Not so long ago automobiles were almost exclusively made from iron and steel. But fierce competition, and a push for lighter, more fuel-efficient vehicles has led to the introduction and continued implementation of aluminum, plastics and a host of various composites. Much of this started in the early 1990s when the United States Council for Automotive Research was developed as a consortium between automakers Daimler/Chrysler, Ford and General Motors.
Major shifts in the materials making up automobiles is of vital interest to executives in the raw materials industry, but it's also of keen interest to the parts suppliers. The push for new materials has been fueled by the need for better fuel economy, highly-competitive marketplaces, and tightening environmental concerns. The challenge for automakers is to produce inexpensive, environmentally conscious vehicles that are safe, attractive and economical to operate.
Along with advances in tooling, machinery, component design and developments in fabrication methodology come technological advances in materials. Plastic composite materials have had the largest impact on how automotive designers select their materials. Plastics resin producers are continually developing both new plastics resins and variations on existing resins. One area getting particular attention today is the use of nanocomposite technology to improve plastic performance in both physical properties stiffness and toughness as well as in scratch and mar resistance. With more than 60 basic types of plastics readily available in the marketplace, it is clear that plastics producers are continuing to develop new resins and fine-tune existing resin formulations to meet exacting and ever-changing market needs.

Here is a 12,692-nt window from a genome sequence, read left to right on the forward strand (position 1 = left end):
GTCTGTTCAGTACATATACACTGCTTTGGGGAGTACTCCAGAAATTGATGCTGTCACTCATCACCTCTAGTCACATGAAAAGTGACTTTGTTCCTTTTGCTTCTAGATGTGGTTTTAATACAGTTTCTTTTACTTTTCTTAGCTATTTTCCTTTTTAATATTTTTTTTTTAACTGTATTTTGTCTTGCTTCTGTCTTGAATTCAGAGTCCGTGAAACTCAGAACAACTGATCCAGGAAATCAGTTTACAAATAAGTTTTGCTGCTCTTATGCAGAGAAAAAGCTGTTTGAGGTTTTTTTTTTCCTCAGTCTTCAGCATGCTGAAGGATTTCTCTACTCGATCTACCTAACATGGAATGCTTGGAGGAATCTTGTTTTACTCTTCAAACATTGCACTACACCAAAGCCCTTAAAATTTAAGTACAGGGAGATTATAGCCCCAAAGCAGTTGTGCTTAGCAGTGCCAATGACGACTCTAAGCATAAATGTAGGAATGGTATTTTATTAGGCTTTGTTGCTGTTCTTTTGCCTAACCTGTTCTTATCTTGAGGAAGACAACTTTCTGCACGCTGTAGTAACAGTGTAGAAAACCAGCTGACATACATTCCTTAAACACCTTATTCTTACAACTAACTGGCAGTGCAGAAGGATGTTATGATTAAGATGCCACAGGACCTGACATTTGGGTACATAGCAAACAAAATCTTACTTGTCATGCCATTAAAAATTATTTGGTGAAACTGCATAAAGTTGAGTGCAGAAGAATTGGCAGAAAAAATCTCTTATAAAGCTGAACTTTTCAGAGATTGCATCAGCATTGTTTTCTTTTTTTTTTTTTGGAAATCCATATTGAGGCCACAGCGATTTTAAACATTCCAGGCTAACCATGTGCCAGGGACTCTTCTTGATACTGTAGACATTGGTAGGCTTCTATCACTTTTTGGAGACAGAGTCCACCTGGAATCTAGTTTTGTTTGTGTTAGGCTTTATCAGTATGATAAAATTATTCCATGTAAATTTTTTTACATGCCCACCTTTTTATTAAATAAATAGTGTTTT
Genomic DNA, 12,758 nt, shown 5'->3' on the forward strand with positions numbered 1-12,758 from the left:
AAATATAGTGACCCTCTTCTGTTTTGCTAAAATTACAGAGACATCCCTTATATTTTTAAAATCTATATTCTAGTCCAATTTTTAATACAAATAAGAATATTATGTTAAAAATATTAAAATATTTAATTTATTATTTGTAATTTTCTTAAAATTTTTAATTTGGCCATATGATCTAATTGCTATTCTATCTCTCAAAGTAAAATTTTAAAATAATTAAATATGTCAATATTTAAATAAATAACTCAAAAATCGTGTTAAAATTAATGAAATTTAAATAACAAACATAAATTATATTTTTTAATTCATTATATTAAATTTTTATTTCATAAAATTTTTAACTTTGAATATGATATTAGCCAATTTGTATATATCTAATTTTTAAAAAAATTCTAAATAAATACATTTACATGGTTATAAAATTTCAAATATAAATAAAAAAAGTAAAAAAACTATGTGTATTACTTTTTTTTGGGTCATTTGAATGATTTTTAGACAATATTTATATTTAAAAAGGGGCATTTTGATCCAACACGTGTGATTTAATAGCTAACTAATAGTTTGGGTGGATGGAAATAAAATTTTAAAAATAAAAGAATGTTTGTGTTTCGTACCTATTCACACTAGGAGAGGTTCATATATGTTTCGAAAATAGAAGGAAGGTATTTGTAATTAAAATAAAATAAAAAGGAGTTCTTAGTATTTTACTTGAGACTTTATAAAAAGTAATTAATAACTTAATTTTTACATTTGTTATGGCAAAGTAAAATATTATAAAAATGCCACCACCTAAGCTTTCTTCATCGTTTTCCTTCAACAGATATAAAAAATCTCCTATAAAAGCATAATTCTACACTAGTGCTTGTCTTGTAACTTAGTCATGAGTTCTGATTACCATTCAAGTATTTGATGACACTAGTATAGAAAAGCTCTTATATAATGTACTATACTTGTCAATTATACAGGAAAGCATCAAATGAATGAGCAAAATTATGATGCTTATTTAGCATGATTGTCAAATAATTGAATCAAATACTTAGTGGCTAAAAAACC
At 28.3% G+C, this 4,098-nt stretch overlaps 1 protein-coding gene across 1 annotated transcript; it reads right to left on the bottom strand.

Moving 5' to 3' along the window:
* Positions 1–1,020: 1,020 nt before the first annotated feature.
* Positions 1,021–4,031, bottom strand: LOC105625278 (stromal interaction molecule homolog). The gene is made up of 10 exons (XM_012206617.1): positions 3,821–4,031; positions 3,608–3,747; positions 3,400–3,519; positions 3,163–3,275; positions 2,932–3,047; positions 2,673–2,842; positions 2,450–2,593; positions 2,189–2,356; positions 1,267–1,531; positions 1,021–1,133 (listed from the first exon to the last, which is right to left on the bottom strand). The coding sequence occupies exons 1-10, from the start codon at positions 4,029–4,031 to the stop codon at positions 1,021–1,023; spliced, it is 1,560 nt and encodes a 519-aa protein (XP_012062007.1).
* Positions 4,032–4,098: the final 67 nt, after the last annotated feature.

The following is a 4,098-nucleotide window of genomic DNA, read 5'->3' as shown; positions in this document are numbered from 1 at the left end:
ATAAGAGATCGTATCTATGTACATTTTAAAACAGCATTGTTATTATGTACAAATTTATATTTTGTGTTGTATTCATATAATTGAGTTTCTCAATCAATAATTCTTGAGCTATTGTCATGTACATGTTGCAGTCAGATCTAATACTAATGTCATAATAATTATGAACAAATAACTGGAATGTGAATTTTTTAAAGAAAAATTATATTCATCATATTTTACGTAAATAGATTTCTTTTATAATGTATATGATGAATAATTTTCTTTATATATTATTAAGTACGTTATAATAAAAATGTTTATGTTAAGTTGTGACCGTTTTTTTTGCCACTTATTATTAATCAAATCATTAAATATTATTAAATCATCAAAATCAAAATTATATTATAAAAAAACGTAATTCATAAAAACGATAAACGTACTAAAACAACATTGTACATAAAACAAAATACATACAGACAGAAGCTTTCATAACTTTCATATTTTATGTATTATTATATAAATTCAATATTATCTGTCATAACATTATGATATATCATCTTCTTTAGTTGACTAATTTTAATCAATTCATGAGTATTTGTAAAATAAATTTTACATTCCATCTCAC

But regardless of the promises, such new materials will be added to the production cycle only when they reduce costs and create competitive advantage. With massive investment in current manufacturing machinery primarily for use with metals, it is incumbent on alternative material industries to demonstrate that their materials and processes make economic sense and performance sense.
A major focus of automotive scientists is on developing new lightweight, high-strength materials since fuel efficiency increases as a vehicle's weight decreases. In fact, researchers are aiming to cut vehicle weight up to 40 percent - almost 600 kg - compared to today's average mid-sized sedan.